England C boss leads his side into International Challenge Trophy Final.
International Challenge Trophy
Tuesday 19 May 2009
Kassam Stadium, Oxford United
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England C manager Paul Fairclough says it has been a difficult route to a second Challenge Trophy Final but he is confident his players have the ability and the passion to lift the Trophy for a second time.
“Obviously the tournament is bigger this time around and all our results have been really, really close,” said Fairclough in the lead-up to England’s Final showdown with Belgium at Kassam Stadium.
The first of the group games was back in November 2007 against Finland, with the third and final one taking place a year later in Italy.
“Finland was a fantastic performance in terms of the pure sense of football, we had to stay strong to get all the points against Wales, and the game in Italy was more about typical English pride and determination. So they were a mixture of games but all different qualities have come out in each of them and it has been quite a testing time to get to the Final.”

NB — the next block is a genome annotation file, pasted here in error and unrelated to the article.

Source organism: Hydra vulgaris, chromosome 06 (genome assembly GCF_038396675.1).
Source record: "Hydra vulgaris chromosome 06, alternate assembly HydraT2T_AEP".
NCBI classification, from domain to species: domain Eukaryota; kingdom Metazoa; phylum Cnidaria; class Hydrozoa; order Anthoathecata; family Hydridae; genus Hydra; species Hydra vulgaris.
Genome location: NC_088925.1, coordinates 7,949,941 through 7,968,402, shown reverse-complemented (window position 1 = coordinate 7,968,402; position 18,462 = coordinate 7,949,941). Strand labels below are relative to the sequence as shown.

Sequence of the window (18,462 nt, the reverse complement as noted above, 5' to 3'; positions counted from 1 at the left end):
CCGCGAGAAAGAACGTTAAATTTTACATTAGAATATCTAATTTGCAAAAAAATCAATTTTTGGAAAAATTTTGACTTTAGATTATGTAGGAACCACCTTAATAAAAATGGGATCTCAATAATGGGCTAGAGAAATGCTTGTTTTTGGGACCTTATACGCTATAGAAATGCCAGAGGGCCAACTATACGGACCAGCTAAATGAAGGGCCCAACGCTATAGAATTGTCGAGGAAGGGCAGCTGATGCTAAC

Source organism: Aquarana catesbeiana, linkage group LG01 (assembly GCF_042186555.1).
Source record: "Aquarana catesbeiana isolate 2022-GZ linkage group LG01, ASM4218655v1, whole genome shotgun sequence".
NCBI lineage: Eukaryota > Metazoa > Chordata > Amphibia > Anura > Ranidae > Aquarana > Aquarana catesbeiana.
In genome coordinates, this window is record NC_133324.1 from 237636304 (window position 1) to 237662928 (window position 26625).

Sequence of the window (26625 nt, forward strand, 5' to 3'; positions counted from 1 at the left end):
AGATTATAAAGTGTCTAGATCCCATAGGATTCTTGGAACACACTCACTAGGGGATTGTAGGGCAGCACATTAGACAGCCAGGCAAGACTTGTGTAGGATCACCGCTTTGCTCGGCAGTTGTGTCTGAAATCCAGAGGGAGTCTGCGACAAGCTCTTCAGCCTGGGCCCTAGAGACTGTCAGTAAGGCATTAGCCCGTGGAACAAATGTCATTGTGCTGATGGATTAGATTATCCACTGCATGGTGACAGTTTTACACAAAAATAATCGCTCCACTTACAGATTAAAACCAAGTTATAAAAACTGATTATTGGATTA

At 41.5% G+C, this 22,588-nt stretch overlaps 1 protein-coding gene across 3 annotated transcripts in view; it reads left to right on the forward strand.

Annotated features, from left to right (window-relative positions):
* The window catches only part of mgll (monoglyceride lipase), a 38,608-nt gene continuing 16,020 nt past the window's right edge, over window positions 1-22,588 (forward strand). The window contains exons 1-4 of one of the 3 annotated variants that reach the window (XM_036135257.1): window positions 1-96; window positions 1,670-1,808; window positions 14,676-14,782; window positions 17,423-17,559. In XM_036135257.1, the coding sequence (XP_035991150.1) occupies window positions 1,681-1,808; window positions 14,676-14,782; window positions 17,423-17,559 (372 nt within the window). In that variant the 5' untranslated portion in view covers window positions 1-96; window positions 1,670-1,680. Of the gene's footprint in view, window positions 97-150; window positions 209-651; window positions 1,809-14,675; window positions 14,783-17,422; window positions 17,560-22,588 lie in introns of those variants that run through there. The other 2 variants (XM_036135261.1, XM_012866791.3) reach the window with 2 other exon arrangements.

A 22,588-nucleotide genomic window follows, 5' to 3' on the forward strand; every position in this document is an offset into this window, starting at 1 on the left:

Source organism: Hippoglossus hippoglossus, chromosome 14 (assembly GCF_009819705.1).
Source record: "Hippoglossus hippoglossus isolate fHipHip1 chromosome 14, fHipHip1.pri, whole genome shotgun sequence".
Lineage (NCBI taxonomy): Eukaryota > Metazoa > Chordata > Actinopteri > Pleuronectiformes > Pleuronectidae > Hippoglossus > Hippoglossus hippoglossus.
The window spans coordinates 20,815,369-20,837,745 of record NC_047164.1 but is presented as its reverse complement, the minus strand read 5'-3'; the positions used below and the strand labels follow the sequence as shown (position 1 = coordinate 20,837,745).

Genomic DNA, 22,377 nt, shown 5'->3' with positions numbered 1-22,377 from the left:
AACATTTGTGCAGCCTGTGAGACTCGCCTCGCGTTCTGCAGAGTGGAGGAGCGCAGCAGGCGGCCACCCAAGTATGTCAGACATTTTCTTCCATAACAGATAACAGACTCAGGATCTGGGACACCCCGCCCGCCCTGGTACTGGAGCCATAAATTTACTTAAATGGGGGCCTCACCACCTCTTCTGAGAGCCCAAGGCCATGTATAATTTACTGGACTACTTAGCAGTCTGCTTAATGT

In between the group games, England were successful in their defence of the Four Nations Tournament and also had a rewarding tour of the Caribbean.
“Winning the Four Nations was a great achievement because that is almost a marathon event,” said Fairclough. “You get to the end of the tournament and the squad’s on its knees because they’ve played a long season and then they play three games in what amounts to six days. It really was a great victory for us.
“Then going on to the Caribbean and doing the work that we did in the community in Grenada was a real highlight for me. To then get positive results against the Grenada and Barbados national teams - teams who were still involved the World Cup qualification at that stage – was a superb effort.”
Despite covering themselves in glory last year, Fairclough is not prepared to let his team rest on their laurels and all eyes and minds are now firmly focused on the International Challenge Trophy Final.
“I want as many people to know about this game as possible, and we want the crowd to get behind us,” said Fairclough.
“Whichever way you look at it, this team is one of the most successful England teams of the last few years. We get the players to play without a handbrake and to go and express themselves. If people want to watch real national pride, then Oxford is going to be the place to be.”